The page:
Bail Out The Musical: Sell Out, Louise!
For any theatre artist, especially in New York, there's a perennial conflict between making art for art's sake and making the money it takes to actually live. This clash is explored in Wreckio Ensmble's new play Bail Out: The Musical, which, despite the unpromising title, is an entertaining piece with a lot of theatrical flair.
Written by the company/actors (Randi Berry, Dechelle Damien, Kimberlea Kressal, Karly Maurer, & Benjamin Spradley), the play begins with star-struck aspiring performance artist Sept Ember (Randi Berry) leaving behind her old life in the Midwest to make it big in New York City. She immediately meets Violet Parfait (Anna Lamadrid), a lesbian burlesque artist, and Gert Jana (Lauren Turner Kiel), a feminist writer/actress, who tell her that she's too late; in the new economy, off-off-Broadway is dead. They all wait on line to see what industries the government will bail out, there meeting Sept Ember's idol, the grande dame shartist Cecelia Dorrega (Dechelle Damien) and her collaborator Archibald Brue (Benjamin Spradley), who's recently been released from a mental institution. They discover that The Government does plan to bail out the performing arts (with guaranteed jobs, actual money, and health insurance!), but with several stipulations, the most important being that the work must be pro-America, life-affirming, and a musical- thus taking the country's mind off its collective troubles. Fortunately Sept Ember has unwillingly done her share of musicals in Wisconsin, and is able to guide the performance artists to a vision of wholesome entertainment, encountering resistance (and many drafts of the script) along the way. Oh, and there's Otto, a rather hairy mime (Billy Pelt), who plays music for the show.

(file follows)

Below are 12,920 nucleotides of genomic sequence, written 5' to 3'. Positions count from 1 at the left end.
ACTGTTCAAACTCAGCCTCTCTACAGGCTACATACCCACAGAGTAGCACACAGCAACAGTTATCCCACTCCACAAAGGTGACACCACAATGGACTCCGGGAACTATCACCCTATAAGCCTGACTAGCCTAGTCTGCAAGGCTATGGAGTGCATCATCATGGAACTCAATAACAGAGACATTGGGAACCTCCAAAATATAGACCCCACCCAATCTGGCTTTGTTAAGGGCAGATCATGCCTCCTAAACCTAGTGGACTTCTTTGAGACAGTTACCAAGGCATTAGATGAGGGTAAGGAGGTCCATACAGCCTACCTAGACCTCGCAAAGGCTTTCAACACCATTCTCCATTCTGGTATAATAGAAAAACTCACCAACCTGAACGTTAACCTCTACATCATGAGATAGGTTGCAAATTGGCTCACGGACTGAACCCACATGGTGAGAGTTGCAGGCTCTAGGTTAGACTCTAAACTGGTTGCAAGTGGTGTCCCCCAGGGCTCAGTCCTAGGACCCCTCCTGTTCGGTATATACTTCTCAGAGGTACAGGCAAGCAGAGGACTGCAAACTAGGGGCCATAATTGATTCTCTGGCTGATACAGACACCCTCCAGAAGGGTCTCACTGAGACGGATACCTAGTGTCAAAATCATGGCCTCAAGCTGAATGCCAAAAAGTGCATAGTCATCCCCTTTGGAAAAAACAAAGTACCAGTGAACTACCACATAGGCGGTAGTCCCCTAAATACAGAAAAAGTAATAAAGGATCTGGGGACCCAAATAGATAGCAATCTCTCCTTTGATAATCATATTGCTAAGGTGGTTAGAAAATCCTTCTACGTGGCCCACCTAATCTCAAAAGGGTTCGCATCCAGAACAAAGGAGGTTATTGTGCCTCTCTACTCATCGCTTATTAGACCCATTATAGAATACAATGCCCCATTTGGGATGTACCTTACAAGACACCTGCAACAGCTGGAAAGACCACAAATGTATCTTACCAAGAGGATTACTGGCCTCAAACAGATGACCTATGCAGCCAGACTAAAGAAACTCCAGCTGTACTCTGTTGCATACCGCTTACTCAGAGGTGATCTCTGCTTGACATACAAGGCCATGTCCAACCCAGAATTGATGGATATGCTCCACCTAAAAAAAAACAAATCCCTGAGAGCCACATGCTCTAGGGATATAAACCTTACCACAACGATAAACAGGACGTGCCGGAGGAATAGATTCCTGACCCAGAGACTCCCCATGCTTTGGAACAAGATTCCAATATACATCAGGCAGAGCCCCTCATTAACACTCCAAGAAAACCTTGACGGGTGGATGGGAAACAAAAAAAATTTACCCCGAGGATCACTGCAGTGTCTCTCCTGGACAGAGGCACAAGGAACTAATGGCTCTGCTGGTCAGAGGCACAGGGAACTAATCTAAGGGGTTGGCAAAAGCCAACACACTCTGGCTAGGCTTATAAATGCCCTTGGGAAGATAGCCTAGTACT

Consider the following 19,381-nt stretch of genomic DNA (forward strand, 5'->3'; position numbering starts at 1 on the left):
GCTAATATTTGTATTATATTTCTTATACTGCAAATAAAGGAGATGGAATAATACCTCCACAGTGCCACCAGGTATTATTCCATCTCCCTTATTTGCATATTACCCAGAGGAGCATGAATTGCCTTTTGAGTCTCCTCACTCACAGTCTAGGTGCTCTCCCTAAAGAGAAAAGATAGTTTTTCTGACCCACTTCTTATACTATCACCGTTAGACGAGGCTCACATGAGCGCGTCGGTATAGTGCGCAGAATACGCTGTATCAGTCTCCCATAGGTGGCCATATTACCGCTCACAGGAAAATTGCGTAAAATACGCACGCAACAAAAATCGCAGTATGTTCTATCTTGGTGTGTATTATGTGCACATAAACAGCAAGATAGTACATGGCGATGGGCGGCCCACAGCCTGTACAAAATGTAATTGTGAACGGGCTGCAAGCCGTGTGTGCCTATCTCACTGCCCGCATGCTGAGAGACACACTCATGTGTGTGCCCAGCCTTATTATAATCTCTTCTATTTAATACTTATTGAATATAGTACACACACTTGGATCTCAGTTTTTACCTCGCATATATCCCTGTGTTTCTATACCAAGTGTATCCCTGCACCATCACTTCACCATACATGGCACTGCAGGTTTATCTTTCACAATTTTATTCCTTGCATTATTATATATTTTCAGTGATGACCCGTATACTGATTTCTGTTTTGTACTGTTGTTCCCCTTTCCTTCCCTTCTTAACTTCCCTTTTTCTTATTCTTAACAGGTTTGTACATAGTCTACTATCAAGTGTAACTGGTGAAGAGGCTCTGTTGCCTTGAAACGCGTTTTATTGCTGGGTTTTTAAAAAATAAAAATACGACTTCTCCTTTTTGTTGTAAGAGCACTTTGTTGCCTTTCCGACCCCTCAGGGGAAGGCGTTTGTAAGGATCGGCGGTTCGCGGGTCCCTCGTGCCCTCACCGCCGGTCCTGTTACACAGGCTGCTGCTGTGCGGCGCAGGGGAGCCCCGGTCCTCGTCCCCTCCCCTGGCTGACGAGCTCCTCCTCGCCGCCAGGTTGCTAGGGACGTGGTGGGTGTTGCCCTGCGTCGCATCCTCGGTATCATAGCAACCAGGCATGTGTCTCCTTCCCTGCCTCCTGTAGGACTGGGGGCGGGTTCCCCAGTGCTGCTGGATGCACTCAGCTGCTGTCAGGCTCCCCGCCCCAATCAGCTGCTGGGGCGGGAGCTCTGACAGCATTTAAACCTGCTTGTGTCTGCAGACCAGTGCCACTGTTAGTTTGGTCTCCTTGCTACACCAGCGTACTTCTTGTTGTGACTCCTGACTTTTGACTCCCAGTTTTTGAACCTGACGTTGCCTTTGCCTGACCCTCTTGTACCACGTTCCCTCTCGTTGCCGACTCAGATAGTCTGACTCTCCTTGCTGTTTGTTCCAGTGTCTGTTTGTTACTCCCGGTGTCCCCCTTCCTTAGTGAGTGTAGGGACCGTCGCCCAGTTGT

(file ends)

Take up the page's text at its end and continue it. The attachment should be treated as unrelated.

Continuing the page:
The cast is an incredible collection of amusing theatre types, from Lamadrid's world-weary ecdysiast, to Berry's hilarious straight-out-of-42nd Street ingénue, to Keil's neurotic writer, Damien's straight-talkin' Serious Artist, and Spradley's fragile actor.
The show is well-directed by Kimberlea Kressal, who makes inventive use of every nook and cranny of the stage at Under St. Marks, with help from Pamela Kupper's great lighting design.
The show's not perfect; it ends merely with the final bowdlerized presentation of the piece, lacking a real resolution. Some of the minor subplots are muddied or dropped entirely (Violet has a child we only hear about once, etc...). It's not entirely satisfying, but still it's a thought-provoking (and, yes, entertaining) piece of theatre.
Bail Out The Musical
Wreckio Ensemble www.wreckio.com
Under St. Marks - (94 St. Marks Place between 1st Ave and Ave A)
December 9-20, Thursday through Saturday at 8pm and Sundays at 2pm.
Tickets ($20) are available by calling Smarttix at 212-868-4444 or online at www.horseTRADE.info
Photo Credit: Elizabeth White
From This Author Duncan Pflaster